Then, either use a CD or use virtualisation software.
Using a live CD:
2. Burn the .iso to a blank CD
(Note: You need to burn the contents of the .iso to a disk, don’t just put the iso on the disk as a file. You’ll need to play around with your cd burning software to get this to work. Try not to waste a disk.) Software like nero or alcohol120% or even a Windows CD burning wizard (part of the file manager in XP) should be able to do this properly.)
3. Reboot. Either alter your bios settings (usually press delete at boot) to set booting off the CD above booting off your hard disk, or use a boot menu (usually press F12 at boot. Then, select CD from a list) You should see a menu with colours, and after five seconds Puppy should boot up.
2. Install QEMU for your computer. Packages for Windows are available here.
3. Run QEMU with the option -cdrom puppy-whatever.iso and the location of your USB stick. More here.
qemu -k en-gb -m 512 -localtime -boot d -cdrom puppy-3.01-seamonkey.iso /dev/sdb1
Now follow this guide to use Puppy Universal Installer
1. Choose your keyboard settings, and then ‘xorg’ and the correct screen resolution.
Puppy should boot up, and you should see the following screen:
If you have no luck, you may need to change settings or add boot parameters (such as ‘noacpi’) next time you boot up, that sometimes can make it work properly.
2. Left click on the bottom left menu icon to bring up the menu. Select “puppy universal installer”.
3. Choose to install to a usb stick (the first option).
4. Choose your device.
5. Choose the first option. The others are strange and experimental, and sometimes work with old hardware, but it is not recommended.
6. Choose from CD if you are using a live disc.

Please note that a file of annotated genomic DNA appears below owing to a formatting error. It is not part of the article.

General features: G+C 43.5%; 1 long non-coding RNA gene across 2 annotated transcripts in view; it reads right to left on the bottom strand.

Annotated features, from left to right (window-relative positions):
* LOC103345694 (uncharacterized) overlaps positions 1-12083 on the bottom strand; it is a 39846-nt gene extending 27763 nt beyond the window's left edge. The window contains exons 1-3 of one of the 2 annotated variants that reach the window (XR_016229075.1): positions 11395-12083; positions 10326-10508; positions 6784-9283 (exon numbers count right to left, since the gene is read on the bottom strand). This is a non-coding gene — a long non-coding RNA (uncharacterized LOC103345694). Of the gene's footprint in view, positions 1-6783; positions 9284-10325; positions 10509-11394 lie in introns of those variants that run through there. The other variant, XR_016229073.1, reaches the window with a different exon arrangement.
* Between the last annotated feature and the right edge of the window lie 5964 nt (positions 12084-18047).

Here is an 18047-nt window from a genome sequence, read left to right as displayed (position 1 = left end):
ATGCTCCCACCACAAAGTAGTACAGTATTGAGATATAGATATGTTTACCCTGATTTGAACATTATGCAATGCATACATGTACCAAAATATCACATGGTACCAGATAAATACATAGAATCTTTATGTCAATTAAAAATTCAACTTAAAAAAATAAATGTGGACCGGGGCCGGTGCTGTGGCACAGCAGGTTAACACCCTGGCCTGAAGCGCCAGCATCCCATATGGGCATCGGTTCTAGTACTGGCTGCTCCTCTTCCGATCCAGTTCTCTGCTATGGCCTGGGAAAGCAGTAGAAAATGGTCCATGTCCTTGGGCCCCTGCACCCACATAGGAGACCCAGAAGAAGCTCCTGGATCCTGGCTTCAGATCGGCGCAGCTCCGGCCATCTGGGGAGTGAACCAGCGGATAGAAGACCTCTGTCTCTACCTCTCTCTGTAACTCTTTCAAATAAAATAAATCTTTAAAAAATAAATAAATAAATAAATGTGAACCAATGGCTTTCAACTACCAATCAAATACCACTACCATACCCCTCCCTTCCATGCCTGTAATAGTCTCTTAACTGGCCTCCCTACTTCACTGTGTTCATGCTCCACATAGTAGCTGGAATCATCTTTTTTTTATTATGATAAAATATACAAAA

7. Choose “mbr.bin from the syslinux package.” It seems to work the best, and is what I’ll use in the rest of this guide.
8. You may need to set the usb stick’s partition to have a ‘boot’ flag set using a great tool called gparted. Gparted is quite easy to use, just read what comes up on the purple popup.
9. An orange box should pop up. Press enter to continue.
10. Congratulations; the stick should now boot Puppy. You can use BIOS boot order or a boot menu to boot off USB.
More on USB Linux Howto.
USB Linux Howto: Puppy 4.1 7 October, 2008Posted by aronzak in Linux, Live Linux, Live Usb, Puppy Linux.
Tags: Linux, Live Usb, Puppy Linux, USB Linux
Puppy Linux version 4.1, or ’410′ is now the latest version of Puppy Linux that has many improvements ‘under the hood’, while there are few immediately apparent changes. This is what’s new:
- Bugs fixed
- Newer kernel, newer software. Also, a new kernel compression system.
- Now there is no zdrv.sfs, meaning that there is one less file to deal with.
- New applications, including:
- F-prot virus scanning for Windows drives
- Blog software, which can be used as a personal diary, or exported.
- Voice over IP client using SIP
Here’s how to put Puppy 410 onto a bootable stick, using Ubuntu Intrepid Ibex. If you don’t already have a bootable USB stick, follow this. If you already have a CD or USB stick version, you can use the ‘Puppy universal installer’ method here.
1. Download a cd disk image (.iso) from here. It should be about 95 megabytes.
5. Open syslinux.cfg. This might be in a folder called ‘boot’ and ‘syslinux’
8. Change the entry to your needs, and change
pmedia=usbflash. If you have the file syslinux.cfg in boot/syslinux, you’ll need to add a slash to
9. Save the file. Safely eject the stick with the eject icon, and then have fun.